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Hoffmann, R. A wiki for the life sciences where authorship matters. Nature Genetics (2008)

Evidence for distinct cation and calcimimetic compound ( NPS 568) recognition domains in the transmembrane regions of the human Ca2+ receptor.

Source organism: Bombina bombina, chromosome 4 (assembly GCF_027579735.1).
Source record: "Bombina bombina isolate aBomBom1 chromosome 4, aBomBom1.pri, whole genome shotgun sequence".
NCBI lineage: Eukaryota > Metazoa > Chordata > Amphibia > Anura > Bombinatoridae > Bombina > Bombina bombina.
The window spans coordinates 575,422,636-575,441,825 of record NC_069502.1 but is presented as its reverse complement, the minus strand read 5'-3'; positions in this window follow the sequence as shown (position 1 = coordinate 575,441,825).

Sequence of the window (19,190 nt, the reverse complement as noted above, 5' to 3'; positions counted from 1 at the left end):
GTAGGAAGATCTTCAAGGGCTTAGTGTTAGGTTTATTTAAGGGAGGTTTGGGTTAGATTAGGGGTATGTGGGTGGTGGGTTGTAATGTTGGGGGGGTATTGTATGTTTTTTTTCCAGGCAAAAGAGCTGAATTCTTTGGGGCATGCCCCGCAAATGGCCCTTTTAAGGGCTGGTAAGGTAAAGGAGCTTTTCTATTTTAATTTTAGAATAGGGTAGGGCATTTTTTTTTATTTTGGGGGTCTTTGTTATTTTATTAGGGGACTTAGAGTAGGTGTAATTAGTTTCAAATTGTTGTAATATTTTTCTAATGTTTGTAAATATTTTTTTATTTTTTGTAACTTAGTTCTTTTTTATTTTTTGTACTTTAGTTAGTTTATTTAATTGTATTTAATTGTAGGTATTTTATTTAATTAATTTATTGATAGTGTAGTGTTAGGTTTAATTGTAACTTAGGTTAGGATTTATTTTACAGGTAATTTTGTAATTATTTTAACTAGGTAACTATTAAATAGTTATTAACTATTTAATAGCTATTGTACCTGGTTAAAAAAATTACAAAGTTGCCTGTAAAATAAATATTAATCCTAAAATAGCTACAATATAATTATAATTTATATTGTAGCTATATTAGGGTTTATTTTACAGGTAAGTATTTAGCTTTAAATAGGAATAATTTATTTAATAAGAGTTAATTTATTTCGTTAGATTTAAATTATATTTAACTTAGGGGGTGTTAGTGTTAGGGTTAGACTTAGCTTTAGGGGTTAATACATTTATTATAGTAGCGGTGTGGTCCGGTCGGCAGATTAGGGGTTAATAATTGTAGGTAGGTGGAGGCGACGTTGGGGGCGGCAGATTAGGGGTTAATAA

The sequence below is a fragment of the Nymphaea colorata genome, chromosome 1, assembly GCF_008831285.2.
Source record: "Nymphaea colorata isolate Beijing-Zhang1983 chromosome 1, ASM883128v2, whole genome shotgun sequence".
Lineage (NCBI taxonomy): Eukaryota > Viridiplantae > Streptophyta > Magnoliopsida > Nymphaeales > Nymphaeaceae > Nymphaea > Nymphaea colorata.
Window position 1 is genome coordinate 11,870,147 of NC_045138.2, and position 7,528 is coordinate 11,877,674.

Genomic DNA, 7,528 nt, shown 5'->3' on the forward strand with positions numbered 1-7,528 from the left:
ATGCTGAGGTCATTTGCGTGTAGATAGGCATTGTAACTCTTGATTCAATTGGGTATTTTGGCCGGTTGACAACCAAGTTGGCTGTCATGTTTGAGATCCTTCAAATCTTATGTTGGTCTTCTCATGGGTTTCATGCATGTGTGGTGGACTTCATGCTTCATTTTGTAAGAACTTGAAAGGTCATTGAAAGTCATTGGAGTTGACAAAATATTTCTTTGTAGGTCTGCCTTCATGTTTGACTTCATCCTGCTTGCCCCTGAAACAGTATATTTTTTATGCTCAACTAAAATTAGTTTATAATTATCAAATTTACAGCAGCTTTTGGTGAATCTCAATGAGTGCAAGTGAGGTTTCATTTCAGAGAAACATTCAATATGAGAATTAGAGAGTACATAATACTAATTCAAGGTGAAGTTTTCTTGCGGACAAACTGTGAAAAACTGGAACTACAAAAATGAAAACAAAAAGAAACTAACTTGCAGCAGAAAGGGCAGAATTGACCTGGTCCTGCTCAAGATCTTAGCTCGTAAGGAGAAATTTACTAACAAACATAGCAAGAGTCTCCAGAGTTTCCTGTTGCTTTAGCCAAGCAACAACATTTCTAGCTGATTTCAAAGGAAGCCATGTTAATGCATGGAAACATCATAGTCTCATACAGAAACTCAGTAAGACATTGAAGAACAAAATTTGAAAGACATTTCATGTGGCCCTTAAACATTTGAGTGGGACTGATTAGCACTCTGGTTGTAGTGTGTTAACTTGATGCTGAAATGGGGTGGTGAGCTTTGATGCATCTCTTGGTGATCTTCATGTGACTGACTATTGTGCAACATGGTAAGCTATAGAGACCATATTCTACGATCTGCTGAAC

The Ca(2+) receptor, a member of the family 3 of G protein- coupled receptors ( GPCR), responds not only to its primary physiological ligand Ca(2+) but also to other di- and trivalent metals (Mg(2+), Gd(3+)) and the organic polycations spermine and poly-l-Arginine. As has been found for other family 3 GPCRs, the large amino-terminal extracellular domain (ECD) of the Ca(2+) receptor is the primary Ca(2+) binding domain. To examine how the signal is propagated from the ECD to the seven-transmembrane core domain (7TM) we constructed a Ca(2+) receptor mutant (T903-Rhoc) lacking the entire ECD but containing the 7TM. We have found that this structure initiates signaling in human embryonic kidney (HEK) 293 cells stably expressing the construct. One or more cation recognition sites are also located within the 7TM. Not only Ca(2+), but also several other Ca(2+) receptor-specific agonists, Mg(2+), Gd(3+), spermine, and poly-l-Arginine, can activate T903-Rhoc truncated receptor-initiated phosphoinositide hydrolysis in HEK 293 cells. The phenylalkylamine compound, NPS 568, identified as a positive allosteric modulator of the Ca(2+) receptor can selectively potentiate the actions of Ca(2+) and other polycationic agonists on the T903-Rhoc receptor. Similarly, organic polycations synergistically activate T903-Rhoc with di- and trivalent metals. Alanine substitution of all the acidic residues in the second extracellular loop of the T903-Rhoc receptor significantly impairs activation by metal ions and organic polycations in the presence of NPS 568 but not the synergistic activation of Ca(2+) with poly-l-Arginine. These data indicate that although the ECD has been thought to be the main determinant for Ca(2+) recognition, the 7TM core of the Ca(2+) receptor contains activating site(s) recognizing Ca(2+) and Gd(3+) as well as the allosteric modulators NPS 568 and organic polycations that may play important roles in the regulation of receptor activation.[1]


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